Beauty & Style The House of Nikki

Actor, conservationist and entrepreneur Nikki Reed shares her journey to leading a more eco-conscious life—and how it resulted in the birth of a new, radical idea.

By Emily Silber Photograph by Ramona Rosales
PUBLISHED 01/12/2023 | 8 MINUTES

“Consciousness is contagious.”

That’s what actor and environmentalist Nikki Reed believes—because that’s exactly what happened to her.

Growing up with a single mom of two, Reed says her family didn’t have the type of income that allowed them to eat organic food and shop at health food stores. It was fast food or whatever they could get with the money they had.

It wasn’t until her early 20s that Reed’s journey toward understanding wellness and sustainability began. She was living in Greece with a family and was struck by the fact that they sourced their food from a local farm.

“Up until that moment, I lived a very different life,” Reed says. “I remember being there and feeling excited and thinking, ‘OK, this is important.’ And that small connection I made that day trickled into every decision I made thereafter.”

Reed, a California native, stopped eating meat, started doing yoga and became involved in animal activism—working with organizations such as the Humane Society and Heifer International. 

In 2017, Reed founded BaYou with Love, an eco-friendly fine jewelry brand that uses recycled gold and solar-energy-grown diamonds to create luxury collections that don’t harm the planet.

Reed was pregnant with her daughter at the time and started researching all the things she was putting in her body. “I’m kind of a busy bee and don’t sit still easily,” Reed says (a fact made abundantly clear during the interview for this story as Reed, phone in hand, paced around her house and continuously interrupted herself to comment on the “beautiful day,” a pink rose bush or her horse grazing 40 feet away). “And the more I searched, the more I realized that even things labeled ‘vegan’ are made with PVCs and plastics that are so harmful to the planet. I just felt really overwhelmed.”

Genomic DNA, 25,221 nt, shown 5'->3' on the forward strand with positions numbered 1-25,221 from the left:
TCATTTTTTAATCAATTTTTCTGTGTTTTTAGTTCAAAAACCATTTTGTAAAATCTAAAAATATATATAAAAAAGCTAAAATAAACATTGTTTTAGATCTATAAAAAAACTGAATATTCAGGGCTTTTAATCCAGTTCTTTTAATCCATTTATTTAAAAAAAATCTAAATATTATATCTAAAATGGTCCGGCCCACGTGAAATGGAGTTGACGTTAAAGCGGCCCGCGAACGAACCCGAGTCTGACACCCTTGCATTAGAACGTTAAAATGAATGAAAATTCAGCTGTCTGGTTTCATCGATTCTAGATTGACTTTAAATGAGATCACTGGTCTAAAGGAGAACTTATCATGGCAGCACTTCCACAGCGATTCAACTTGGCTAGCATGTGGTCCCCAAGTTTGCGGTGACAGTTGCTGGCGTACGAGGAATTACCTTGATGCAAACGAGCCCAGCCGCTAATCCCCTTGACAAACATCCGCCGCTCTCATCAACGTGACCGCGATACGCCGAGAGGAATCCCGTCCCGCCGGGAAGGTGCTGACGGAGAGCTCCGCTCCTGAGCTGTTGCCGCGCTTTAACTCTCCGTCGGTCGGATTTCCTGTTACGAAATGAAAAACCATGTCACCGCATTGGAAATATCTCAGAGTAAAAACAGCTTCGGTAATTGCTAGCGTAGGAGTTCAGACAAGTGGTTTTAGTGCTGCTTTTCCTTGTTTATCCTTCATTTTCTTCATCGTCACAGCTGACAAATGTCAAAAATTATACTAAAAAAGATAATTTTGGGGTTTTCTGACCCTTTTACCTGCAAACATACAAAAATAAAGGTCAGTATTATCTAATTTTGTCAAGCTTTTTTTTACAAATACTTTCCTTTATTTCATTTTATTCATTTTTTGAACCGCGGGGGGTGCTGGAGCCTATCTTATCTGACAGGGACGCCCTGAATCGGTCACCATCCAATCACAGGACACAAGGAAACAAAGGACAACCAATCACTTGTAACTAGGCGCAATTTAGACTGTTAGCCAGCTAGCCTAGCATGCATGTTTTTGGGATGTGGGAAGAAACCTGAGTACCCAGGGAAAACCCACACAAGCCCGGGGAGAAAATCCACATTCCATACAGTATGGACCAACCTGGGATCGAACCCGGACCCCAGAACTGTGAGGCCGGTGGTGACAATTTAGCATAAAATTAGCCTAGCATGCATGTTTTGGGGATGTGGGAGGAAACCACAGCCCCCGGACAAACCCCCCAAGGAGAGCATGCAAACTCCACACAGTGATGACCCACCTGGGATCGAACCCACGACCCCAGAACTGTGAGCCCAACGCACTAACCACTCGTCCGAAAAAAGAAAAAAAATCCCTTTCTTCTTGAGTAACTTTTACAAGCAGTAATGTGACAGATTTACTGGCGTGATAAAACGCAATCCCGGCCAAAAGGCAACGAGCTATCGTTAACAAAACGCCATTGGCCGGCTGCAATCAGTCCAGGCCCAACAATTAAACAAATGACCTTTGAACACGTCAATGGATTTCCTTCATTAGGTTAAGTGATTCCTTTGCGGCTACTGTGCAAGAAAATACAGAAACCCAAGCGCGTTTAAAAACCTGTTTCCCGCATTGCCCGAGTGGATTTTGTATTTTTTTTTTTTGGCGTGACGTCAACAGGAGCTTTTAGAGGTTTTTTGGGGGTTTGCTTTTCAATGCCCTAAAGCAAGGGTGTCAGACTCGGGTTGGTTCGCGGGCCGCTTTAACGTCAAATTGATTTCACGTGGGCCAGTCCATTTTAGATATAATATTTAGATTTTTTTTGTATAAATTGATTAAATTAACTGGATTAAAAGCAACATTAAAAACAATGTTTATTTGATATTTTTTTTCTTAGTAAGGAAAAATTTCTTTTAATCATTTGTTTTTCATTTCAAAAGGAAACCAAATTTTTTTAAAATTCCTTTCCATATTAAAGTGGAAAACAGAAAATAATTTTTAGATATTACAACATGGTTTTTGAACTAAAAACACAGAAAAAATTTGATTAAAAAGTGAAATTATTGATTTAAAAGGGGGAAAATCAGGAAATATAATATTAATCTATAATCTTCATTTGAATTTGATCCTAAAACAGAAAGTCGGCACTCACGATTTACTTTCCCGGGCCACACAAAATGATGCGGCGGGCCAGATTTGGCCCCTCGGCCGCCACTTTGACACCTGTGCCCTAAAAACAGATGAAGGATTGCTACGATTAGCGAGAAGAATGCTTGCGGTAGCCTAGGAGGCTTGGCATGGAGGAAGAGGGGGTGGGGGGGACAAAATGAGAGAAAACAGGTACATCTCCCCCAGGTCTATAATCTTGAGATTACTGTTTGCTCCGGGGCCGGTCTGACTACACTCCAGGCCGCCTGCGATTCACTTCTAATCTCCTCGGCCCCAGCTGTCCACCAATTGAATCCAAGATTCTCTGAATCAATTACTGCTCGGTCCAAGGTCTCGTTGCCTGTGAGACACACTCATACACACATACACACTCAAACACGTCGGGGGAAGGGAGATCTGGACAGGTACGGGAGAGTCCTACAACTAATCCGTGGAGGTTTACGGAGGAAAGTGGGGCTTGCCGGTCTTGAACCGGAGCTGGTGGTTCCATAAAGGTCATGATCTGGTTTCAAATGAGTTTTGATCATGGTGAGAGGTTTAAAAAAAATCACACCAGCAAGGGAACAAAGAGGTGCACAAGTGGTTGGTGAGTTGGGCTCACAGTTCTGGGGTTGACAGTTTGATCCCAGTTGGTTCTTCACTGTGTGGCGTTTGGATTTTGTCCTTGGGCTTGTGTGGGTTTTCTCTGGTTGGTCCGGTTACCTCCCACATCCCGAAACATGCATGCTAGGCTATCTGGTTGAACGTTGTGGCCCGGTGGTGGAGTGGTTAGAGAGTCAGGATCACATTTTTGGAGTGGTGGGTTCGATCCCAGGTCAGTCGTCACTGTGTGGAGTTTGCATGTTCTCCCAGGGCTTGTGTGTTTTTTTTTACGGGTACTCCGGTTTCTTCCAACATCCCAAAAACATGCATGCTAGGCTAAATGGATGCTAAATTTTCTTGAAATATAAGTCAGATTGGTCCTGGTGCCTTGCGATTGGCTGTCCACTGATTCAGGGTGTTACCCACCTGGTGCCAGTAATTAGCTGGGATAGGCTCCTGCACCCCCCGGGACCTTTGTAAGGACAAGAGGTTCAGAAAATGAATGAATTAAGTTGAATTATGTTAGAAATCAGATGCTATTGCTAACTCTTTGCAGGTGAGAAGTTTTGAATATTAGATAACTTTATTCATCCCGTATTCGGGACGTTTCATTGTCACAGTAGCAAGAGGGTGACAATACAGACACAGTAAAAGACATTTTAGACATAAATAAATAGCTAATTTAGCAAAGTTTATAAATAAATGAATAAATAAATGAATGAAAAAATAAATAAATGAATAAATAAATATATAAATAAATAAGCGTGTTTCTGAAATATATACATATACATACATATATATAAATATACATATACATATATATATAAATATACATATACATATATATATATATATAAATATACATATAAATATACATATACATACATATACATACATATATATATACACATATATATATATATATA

At this point, Reed was already a successful actor (most famously known for her roles in The Twilight Saga, Lords of Dogtown and Thirteen, which she co-wrote as a teenager), writer and producer, but suddenly she had the urge to pursue a new passion: “Creating products that didn’t exist in the marketplace that are not only good for you, good for your body and good for the planet, but also that are multipurpose.” 

As a big candle lover, Reed decided to start there—crafting nontoxic candles that melt into body butter. But shortly after launch, an interesting thing happened. Reed was approached by Michael Dell, the founder of Dell (yes, the computer company).

“He said, ‘Hey, you seem to have a really prominent voice in the sustainability arena, and I’d love to talk to you about this idea we have,’” Reed explains. “They wanted to take the gold found in their computer motherboards and turn it into something new.” 

Originally, they discussed using the upcycled gold for belt buckles or purse straps. But Reed knew exactly what she wanted to do. “My grandmother was a wonderful jewelry designer,” she says, “and I’ve always loved the idea of having things that connect to family and tell a story; that you can really wear something that is a reflection of your morals and ethos.”